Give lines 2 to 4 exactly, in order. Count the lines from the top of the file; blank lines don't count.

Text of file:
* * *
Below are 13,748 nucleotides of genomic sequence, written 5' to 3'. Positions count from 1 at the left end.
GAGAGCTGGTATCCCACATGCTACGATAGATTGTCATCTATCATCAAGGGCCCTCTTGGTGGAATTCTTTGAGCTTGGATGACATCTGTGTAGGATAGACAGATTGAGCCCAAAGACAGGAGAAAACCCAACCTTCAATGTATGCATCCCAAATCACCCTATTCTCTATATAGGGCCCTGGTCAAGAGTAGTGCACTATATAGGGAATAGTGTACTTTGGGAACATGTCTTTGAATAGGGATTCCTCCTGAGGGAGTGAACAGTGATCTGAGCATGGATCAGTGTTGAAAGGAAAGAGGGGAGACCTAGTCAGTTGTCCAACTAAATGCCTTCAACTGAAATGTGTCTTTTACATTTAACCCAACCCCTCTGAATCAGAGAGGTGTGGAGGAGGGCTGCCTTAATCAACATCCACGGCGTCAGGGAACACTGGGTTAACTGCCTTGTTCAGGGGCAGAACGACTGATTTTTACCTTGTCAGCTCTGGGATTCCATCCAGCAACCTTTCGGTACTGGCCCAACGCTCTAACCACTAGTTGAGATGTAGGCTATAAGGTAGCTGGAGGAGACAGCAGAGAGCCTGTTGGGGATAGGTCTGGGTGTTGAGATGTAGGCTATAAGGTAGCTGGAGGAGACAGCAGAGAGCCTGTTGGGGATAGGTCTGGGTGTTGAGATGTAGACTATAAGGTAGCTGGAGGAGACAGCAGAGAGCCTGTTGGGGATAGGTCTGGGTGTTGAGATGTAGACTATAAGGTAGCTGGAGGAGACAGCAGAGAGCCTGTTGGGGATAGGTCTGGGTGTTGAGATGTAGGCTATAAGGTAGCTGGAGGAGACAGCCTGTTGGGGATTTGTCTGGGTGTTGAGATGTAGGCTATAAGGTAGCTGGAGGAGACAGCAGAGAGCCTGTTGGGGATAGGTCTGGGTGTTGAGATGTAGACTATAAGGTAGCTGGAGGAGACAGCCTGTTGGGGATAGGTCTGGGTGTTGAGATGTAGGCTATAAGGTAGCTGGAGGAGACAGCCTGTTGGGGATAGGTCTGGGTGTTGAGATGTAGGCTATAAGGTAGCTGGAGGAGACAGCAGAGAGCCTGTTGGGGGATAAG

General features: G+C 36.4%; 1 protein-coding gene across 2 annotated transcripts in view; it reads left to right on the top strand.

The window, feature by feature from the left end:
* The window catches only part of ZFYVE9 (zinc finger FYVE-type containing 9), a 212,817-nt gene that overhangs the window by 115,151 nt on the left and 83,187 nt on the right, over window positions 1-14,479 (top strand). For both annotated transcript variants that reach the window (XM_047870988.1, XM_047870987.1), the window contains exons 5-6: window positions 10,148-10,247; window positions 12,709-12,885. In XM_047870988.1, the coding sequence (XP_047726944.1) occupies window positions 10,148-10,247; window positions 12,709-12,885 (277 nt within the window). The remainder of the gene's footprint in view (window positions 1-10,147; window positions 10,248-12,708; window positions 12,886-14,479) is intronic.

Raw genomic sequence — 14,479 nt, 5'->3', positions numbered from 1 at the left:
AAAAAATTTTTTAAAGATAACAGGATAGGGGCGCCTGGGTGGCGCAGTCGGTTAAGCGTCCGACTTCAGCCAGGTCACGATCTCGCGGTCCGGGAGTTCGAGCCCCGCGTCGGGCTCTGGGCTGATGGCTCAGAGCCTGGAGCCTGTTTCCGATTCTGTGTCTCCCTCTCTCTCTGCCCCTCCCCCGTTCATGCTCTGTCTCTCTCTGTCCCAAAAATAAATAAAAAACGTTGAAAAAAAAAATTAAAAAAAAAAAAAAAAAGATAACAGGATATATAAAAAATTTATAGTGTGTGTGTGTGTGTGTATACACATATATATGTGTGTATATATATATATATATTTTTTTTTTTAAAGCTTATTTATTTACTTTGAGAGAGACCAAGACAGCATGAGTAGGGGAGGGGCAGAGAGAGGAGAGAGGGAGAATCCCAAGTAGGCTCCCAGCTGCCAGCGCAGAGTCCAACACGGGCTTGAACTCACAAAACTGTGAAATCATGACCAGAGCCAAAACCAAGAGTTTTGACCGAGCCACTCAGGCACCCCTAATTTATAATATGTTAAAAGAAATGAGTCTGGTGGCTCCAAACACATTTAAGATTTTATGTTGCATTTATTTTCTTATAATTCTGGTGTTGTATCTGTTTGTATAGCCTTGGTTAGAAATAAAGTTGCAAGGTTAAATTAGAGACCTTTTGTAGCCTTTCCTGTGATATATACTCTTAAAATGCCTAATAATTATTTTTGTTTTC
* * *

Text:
GAGAGCTGGTATCCCACATGCTACGATAGATTGTCATCTATCATCAAGGGCCCTCTTGGTGGAATTCTTTGAGCTTGGATGACATCTGTGTAGGATAGACAGATTGAGCCCAAAGACAGGAGAAAACCCAACCTTCAATGTATGCATCCCAAATCACCCTATTCTCTATATAGGGCCCTGGTCAAGAGTAGTGCACTATATAGGGAATAGTGTACTTTGGGAACATGTCTTTGAATAGGGATTCCTCCTGAGGGAGTGAACAGTGATCTGAGCATGGATCAGTGTTGAAAGGAAAGAGGGGAGACCTAGTCAGTTGTCCAACTAAATGCCTTCAACTGAAATGTGTCTTTTACATTTAACCCAACCCCTCTGAATCAGAGAGGTGTGGAGGAGGGCTGCCTTAATCAACATCCACGGCGTCAGGGAACACTGGGTTAACTGCCTTGTTCAGGGGCAGAACGACTGATTTTTACCTTGTCAGCTCTGGGATTCCATCCAGCAACCTTTCGGTACTGGCCCAACGCTCTAACCACTAGTTGAGATGTAGGCTATAAGGTAGCTGGAGGAGACAGCAGAGAGCCTGTTGGGGATAGGTCTGGGTGTTGAGATGTAGGCTATAAGGTAGCTGGAGGAGACAGCAGAGAGCCTGTTGGGGATAGGTCTGGGTGTTGAGATGTAGACTATAAGGTAGCTGGAGGAGACAGCAGAGAGCCTGTTGGGGATAGGTCTGGGTGTTGAGATGTAGACTATAAGGTAGCTGGAGGAGACAGCAGAGAGCCTGTTGGGGATAGGTCTGGGTGTTGAGATGTAGGCTATAAGGTAGCTGGAGGAGACAGCCTGTTGGGGATTTGTCTGGGTGTTGAGATGTAGGCTATAAGGTAGCTGGAGGAGACAGCAGAGAGCCTGTTGGGGATAGGTCTGGGTGTTGAGATGTAGACTATAAGGTAGCTGGAGGAGACAGCCTGTTGGGGATAGGTCTGGGTGTTGAGATGTAGGCTATAAGGTAGCTGGAGGAGACAGCCTGTTGGGGATAGGTCTGGGTGTTGAGATGTAGGCTATAAGGTAGCTGGAGGAGACAGCAGAGAGCCTGTTGGGGGATAAG

General features: G+C 36.4%; 1 protein-coding gene across 2 annotated transcripts in view; it reads left to right on the top strand.

The window, feature by feature from the left end: